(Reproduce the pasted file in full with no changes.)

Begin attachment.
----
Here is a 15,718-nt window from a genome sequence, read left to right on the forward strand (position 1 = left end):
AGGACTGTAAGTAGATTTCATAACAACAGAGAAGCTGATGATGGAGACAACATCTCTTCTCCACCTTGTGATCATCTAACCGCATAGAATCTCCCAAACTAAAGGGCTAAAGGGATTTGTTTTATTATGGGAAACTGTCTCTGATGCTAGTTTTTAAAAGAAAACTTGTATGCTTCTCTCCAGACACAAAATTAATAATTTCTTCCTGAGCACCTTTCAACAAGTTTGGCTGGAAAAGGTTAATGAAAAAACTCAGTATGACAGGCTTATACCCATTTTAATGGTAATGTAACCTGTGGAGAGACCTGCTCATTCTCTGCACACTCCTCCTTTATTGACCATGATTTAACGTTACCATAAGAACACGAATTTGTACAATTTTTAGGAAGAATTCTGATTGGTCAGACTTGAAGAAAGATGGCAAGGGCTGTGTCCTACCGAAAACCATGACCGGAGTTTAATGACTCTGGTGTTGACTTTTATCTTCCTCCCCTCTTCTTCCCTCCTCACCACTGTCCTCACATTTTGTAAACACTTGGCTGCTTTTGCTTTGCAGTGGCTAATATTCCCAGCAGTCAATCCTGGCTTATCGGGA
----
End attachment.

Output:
Here is a 15,718-nt window from a genome sequence, read left to right on the forward strand (position 1 = left end):
AGGACTGTAAGTAGATTTCATAACAACAGAGAAGCTGATGATGGAGACAACATCTCTTCTCCACCTTGTGATCATCTAACCGCATAGAATCTCCCAAACTAAAGGGCTAAAGGGATTTGTTTTATTATGGGAAACTGTCTCTGATGCTAGTTTTTAAAAGAAAACTTGTATGCTTCTCTCCAGACACAAAATTAATAATTTCTTCCTGAGCACCTTTCAACAAGTTTGGCTGGAAAAGGTTAATGAAAAAACTCAGTATGACAGGCTTATACCCATTTTAATGGTAATGTAACCTGTGGAGAGACCTGCTCATTCTCTGCACACTCCTCCTTTATTGACCATGATTTAACGTTACCATAAGAACACGAATTTGTACAATTTTTAGGAAGAATTCTGATTGGTCAGACTTGAAGAAAGATGGCAAGGGCTGTGTCCTACCGAAAACCATGACCGGAGTTTAATGACTCTGGTGTTGACTTTTATCTTCCTCCCCTCTTCTTCCCTCCTCACCACTGTCCTCACATTTTGTAAACACTTGGCTGCTTTTGCTTTGCAGTGGCTAATATTCCCAGCAGTCAATCCTGGCTTATCGGGA